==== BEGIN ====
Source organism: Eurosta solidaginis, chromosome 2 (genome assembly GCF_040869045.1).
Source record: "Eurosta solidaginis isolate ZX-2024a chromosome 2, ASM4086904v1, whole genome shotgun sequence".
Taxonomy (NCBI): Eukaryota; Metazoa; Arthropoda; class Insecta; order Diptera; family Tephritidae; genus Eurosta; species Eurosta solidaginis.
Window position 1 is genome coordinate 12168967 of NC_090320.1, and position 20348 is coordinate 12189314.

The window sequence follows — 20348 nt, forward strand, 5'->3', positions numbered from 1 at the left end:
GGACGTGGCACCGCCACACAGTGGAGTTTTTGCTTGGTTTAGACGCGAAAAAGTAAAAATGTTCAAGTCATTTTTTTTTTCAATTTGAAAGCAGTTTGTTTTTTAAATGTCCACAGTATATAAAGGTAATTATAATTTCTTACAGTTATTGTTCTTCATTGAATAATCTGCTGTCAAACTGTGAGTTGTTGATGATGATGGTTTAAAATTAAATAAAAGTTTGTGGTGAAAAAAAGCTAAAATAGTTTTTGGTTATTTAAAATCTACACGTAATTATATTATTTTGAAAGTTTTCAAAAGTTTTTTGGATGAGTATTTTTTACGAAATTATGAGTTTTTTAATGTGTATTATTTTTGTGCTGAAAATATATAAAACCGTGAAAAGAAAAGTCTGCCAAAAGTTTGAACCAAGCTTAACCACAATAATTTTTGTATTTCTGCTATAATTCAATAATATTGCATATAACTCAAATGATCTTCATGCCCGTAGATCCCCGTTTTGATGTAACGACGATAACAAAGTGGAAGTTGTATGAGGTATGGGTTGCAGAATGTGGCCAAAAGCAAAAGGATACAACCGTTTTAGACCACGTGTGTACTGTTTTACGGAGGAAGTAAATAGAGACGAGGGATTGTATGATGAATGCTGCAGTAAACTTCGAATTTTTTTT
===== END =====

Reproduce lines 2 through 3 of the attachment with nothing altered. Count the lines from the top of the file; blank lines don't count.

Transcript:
Source record: "Eurosta solidaginis isolate ZX-2024a chromosome 2, ASM4086904v1, whole genome shotgun sequence".
Taxonomy (NCBI): Eukaryota; Metazoa; Arthropoda; class Insecta; order Diptera; family Tephritidae; genus Eurosta; species Eurosta solidaginis.